“Look up here, I’m in heaven I’ve got scars that can’t be seen. I’ve got drama, can’t be stolen. Everybody knows me now. Look up here, man, I’m in danger. I’ve got nothing left to lose. I’m so high it makes my brain whirl. Dropped my cell phone down below. Ain’t that just like me? By the time I got to New York I was living like a king. Then I used up all my money. I was looking for your ass.”

Bowie was the nazz with a God-given ass that could do the bump with Mick Jagger even while separated by whole continent. Bowie was the reason I started trying to make a serious noise on guitar. I was nine when The Rise and Fall of Ziggy Stardust and the Spiders From Mars came out in 1972 and when I heard the line “she wants my honey not my money, she’s a funky thigh collector” I wanted that job.

Bowie played various instruments and sang in a bunch of voices in several bands before he signed with Mercury Records. Space Oddity came out in 1969. The album is best known for its title, what later came out to be the story of some junkie astronaut. But Bowie was achingly honest track in the song “Letter to Hermione.”

I picked up The Man Who Sold the World album in the cut-album section of a record store for $1.99. The album had the song “All the Madmen,” which foretold the confessions of a lad, insane. By 1975, Bowie was taking enough medicine to bring him back to earth as the vaguely fascist Thin White Duke, playing blue and brown eyed soul for Young Americans. He got his first number one hit by trading on the “Fame” of future American, John Lennon, who came up with the riff in a jam with Earl Slick but famously told Bowie to play something else at the album release party.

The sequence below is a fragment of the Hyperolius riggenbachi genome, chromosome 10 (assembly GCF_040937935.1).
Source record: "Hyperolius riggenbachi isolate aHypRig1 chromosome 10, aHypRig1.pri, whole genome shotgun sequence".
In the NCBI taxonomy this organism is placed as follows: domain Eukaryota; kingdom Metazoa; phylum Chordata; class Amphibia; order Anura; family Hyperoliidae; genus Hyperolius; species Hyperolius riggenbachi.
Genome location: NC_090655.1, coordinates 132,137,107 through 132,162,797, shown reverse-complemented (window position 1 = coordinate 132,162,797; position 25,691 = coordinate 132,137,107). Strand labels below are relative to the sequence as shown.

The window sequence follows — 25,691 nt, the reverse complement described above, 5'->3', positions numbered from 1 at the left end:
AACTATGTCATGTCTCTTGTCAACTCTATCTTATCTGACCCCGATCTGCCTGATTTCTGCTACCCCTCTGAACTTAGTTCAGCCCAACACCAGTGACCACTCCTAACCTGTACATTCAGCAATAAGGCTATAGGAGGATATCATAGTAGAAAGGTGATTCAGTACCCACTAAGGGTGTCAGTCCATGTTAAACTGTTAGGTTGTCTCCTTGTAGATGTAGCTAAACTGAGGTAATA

Bowie is often called the father of the British glam rock movement with Roxy Music and Marc Bolan’s T. Rex, writing Mott The Hoople’s glam theme “All the Young Dudes,” transforming Lou Reed and peanut buttering up the raw power of Iggy Pop (“David’s friendship was the light of my life. I never met such a brilliant person. He was the best there is,” Iggy Pop tweeted.) He caved in under pressure to collaborate with Queen, and thereby unwittingly with Vanilla Ice, and danced with Chic’s Nile Rodgers and “Let’s Dance” in 1983. But Bowie was, at heart, a prog artist. His Low soundscapes with Eno and the funky thumping of Tony Levin’s fingers and sticks were far afield from his work with Soupy Sales kids in the band Tin Machine. I mean, who else could scream “shut up” at Robert Fripp?

Bowie is often called a chameleon, but nothing could be further from the truth. He never blends into the background, except when he’s just part of the mix on the rhythm track and even then he punctuates his strums with staccatos or blows his sax with lips too tight. The title of what appears to be his last album, the seven-song suite Blackstar, conjures images of darkness on darkness, obscured in a dark sky, but it burns deep because it is honest. He’s sung about death so much, from his earliest rock and roll suicides through his “We Are The Dead” anti-sex anthem on Diamond Dogs, his take on the George Orwell novel 1984, up to the visions of his bandaged eyes that he released a few days before his death, that death isn’t new or shocking. I prefer to think of it as the next phase of his artistic evolution.

“He always did what he wanted to do. And he wanted to do it his way and he wanted to do it the best way. His death was no different from his life – a work of Art. He made Blackstar for us, his parting gift. I knew for a year this was the way it would be. I wasn’t, however, prepared for it. He was an extraordinary man, full of love and life. He will always be with us. For now, it is appropriate to cry.” – Tony Visconti.

Bowie was closer to the Golden Dawn than the overman, but his TV, she worked fine. Bowie is survived by Iman and their teenage daughter Alexandria, and Zowie Bowie, his son with Angie Bowie, who changed his name to Duncan Jones.

Somebody lied, but I think it’s hip to be alive.

* thanks for teaching me to play. Me on all the instruments same day as learning